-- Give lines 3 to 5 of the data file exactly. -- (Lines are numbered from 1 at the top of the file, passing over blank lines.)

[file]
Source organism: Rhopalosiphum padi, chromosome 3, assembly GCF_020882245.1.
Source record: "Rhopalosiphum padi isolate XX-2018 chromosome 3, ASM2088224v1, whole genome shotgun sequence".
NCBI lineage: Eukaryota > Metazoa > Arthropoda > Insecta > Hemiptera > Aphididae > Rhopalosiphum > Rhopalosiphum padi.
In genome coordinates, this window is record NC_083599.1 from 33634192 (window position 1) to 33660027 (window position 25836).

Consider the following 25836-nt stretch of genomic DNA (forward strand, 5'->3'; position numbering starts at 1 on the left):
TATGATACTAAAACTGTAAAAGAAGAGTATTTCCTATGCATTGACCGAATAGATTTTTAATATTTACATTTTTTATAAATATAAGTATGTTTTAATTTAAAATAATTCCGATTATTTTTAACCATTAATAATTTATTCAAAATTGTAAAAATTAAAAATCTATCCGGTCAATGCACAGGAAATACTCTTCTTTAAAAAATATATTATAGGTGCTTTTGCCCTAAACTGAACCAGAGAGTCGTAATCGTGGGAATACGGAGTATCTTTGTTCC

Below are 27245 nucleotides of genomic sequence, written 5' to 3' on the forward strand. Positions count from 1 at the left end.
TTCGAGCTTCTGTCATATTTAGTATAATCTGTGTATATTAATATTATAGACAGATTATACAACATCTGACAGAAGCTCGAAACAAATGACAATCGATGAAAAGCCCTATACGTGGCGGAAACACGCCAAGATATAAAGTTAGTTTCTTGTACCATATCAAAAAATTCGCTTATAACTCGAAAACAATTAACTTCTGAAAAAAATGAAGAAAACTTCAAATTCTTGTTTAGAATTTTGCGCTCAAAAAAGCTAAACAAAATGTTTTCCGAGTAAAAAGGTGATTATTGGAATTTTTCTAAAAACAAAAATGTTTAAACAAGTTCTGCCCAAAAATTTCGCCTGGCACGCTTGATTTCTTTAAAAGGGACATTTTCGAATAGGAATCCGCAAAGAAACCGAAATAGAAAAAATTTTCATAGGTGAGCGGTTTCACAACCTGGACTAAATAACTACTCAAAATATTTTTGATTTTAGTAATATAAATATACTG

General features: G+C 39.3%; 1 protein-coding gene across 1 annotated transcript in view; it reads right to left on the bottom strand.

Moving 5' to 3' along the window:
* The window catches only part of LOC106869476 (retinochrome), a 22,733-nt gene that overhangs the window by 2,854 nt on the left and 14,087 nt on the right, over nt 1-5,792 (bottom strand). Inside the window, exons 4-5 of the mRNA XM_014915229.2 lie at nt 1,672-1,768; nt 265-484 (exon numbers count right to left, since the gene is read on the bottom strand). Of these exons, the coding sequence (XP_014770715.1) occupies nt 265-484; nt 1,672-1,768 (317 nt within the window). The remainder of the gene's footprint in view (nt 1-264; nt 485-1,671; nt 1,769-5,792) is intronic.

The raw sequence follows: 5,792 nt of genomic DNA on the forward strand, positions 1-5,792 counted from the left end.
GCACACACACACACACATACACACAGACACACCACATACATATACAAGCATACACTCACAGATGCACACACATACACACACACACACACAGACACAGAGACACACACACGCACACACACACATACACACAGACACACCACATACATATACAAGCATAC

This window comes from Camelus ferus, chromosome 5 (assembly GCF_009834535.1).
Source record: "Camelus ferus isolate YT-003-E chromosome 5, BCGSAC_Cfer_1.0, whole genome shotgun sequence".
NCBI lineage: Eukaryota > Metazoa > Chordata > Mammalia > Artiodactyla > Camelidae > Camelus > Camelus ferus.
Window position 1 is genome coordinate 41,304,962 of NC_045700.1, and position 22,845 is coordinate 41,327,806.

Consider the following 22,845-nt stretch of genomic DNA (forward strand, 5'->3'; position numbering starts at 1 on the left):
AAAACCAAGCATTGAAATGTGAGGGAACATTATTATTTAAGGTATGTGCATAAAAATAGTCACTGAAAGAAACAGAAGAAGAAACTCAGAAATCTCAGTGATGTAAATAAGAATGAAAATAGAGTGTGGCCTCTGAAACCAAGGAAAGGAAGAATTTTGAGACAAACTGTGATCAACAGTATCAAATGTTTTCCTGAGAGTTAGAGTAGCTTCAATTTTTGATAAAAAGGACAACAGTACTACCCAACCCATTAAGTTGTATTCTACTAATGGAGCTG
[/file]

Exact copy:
NCBI lineage: Eukaryota > Metazoa > Arthropoda > Insecta > Hemiptera > Aphididae > Rhopalosiphum > Rhopalosiphum padi.
In genome coordinates, this window is record NC_083599.1 from 33634192 (window position 1) to 33660027 (window position 25836).

Consider the following 25836-nt stretch of genomic DNA (forward strand, 5'->3'; position numbering starts at 1 on the left):